I had a short story titled “Rush Hour” that I workshopped at Tin House but had been ultimately stuck on since writing its first draft in 2019. The story is about a trans woman named Hila who wakes up one morning to find her roommate moving out because he learned Hila was trans a few weeks prior, leaving her to come up with the rent on her own. As Hila attempts to come up with the money, she finds herself revisiting the life she once shared with her ex-partner. The primary piece of feedback I received during workshop was that the story was written from a distant vantage point, not from directly behind the eyes of the protagonist but from somewhere up above, and that this made it difficult to connect to Hila as a character. The feedback didn’t make sense to me for a long time and I struggled with revising the story, but I couldn’t let it go because the story’s theme was important to me.
“Rush Hour” is essentially a story about a woman early in her transition who didn’t necessarily want to detransition but was overwhelmed by the difficult social realities of being a trans woman. I felt this was a worthy emotional territory to explore because not only was this something I dealt with as a trans woman, I also wanted to read a story that wasn’t strictly about anti-trans violence. How does a trans woman dream of her future after languaging her transness? was the central question for me. Still, I wrote the story in the way many trans writers are perhaps expected to write: Hila experiences anti-trans violence, which I mistakenly assumed was the only way to enter a story with a trans protagonist. I thought I could earn such a beginning because rather than the story being about Hila defending or challenging violence, the violence would merely be the impetus for Hila’s emotional journey of revisiting her past to regain some sense of security in herself and her future.
I couldn’t ever ground the story enough in Hila’s emotional interiority, though, even though I had a premise and a source of tension that gave my protagonist a reason for moving through her world. Why couldn’t I write close enough to Hila in order to tell the story in her voice? The reason, I realized, was because I was writing the story while in a deep state of what I call “trans panic.”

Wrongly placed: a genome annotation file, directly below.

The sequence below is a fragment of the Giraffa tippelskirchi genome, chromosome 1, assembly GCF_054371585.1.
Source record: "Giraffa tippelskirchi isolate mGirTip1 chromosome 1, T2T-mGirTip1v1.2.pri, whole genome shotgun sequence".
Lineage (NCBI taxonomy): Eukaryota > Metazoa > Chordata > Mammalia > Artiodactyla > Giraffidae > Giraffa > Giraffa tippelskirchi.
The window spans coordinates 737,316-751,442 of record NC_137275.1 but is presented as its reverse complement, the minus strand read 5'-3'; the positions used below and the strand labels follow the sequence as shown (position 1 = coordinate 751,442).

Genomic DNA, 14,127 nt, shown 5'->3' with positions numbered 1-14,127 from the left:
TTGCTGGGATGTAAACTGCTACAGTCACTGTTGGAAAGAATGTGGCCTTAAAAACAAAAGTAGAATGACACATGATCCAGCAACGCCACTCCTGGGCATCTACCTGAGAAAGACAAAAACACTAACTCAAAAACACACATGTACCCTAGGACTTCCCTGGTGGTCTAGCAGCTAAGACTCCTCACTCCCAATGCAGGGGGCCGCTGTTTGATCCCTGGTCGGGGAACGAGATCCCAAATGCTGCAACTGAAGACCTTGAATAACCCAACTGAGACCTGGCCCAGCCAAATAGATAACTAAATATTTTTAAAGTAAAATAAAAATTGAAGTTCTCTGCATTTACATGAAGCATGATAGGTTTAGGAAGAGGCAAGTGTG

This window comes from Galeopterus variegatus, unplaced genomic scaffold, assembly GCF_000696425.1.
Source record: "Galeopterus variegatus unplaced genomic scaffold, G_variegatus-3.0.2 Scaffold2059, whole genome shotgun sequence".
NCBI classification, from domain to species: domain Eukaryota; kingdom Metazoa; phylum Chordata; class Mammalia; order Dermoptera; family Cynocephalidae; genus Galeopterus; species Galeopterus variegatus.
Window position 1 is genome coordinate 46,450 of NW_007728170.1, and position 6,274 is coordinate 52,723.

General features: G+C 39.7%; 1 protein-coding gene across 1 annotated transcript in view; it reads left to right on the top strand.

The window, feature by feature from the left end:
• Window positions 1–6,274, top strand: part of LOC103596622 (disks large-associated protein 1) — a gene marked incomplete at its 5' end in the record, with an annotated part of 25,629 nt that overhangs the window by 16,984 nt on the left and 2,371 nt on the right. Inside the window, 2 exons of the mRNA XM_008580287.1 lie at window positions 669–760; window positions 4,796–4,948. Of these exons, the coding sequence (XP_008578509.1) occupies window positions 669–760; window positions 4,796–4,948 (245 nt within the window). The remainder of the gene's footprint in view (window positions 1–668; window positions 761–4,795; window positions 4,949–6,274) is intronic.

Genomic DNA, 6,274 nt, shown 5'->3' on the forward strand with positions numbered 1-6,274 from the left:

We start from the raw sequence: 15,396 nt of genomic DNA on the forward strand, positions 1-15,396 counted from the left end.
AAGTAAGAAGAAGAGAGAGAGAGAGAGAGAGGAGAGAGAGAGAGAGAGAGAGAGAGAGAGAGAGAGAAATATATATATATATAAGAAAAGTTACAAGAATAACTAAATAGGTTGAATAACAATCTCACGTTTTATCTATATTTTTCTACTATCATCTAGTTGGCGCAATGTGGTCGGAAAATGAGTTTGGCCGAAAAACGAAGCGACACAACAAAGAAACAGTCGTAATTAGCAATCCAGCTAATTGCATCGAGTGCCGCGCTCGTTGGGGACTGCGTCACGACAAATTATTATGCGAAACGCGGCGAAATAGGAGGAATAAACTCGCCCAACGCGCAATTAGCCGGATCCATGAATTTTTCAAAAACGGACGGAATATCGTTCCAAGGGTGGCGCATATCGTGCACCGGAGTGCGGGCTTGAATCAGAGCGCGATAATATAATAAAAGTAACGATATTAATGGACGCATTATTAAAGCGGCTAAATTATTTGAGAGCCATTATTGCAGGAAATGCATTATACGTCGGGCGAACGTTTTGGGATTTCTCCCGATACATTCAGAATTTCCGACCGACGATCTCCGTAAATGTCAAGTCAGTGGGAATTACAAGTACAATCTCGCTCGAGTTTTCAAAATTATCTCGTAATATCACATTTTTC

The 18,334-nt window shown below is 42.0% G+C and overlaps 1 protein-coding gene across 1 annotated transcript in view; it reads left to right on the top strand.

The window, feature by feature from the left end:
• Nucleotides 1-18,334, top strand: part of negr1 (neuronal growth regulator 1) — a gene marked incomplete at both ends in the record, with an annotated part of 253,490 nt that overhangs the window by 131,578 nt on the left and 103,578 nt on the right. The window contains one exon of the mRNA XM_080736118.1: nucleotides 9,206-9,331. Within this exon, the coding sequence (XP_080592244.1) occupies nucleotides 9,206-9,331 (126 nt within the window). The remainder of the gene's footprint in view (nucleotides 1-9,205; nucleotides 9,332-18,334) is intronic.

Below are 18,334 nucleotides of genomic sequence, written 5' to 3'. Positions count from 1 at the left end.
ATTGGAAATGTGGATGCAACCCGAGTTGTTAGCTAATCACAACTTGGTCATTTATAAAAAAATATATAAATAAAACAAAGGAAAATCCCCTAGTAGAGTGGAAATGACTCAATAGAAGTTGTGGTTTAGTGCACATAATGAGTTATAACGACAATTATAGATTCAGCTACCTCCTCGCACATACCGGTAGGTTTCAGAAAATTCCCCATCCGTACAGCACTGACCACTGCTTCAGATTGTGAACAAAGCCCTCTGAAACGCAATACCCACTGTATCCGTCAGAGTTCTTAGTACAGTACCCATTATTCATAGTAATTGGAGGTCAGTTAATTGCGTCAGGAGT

Trans panic, according to the American Bar Association, is a legal defense that allows a murder-defendant to claim that the discovery of a woman’s transgender identity “provoked him into a heat of passion,” causing him to lose his self-control and kill her. Since trans panic, however, isn’t a standalone defense but rather a defense strategy associated with the provocation and heat of passion defenses, the jury is responsible for determining whether a murder-defendant was provoked into a heat of passion by “reasonable provocation.” This means when trans panic is employed, the jury members are being asked one question: can you, as a reasonable person sitting in the courtroom, imagine yourself also losing your self-control and murdering a woman after learning she is transgender?
In that small space between reasonable and death is where it’s like to live as a trans woman in the United States, where “the jury” is a constant presence with doctors, politicians, teachers, lovers, family members, and neighbors all being empowered to judge the worth of my life. This is what I was reckoning with in 2019 while writing “Rush Hour.” I was in graduate school and still early in my own transition, navigating how to be a student and a teacher as myself. Trump was president and there were countless bills aiming toward criminalizing trans people being filed all across the country, and every month was proving to be deadlier for trans women of color than the one before. Myself and my imagination were consumed by trans panic, and I had inadvertently introduced “the jury” into my short story.
“The jury” was present in my decision to write “Rush Hour” in the third person, and this was the error my Tin House cohort sensed in their feedback: the story became about my own craving for a release from trans panic rather than about how Hila experienced her world. I built a bridge from my story to my social reality of being a trans woman by limiting my protagonist to the anti-trans violence of our world and assuming it was accurate.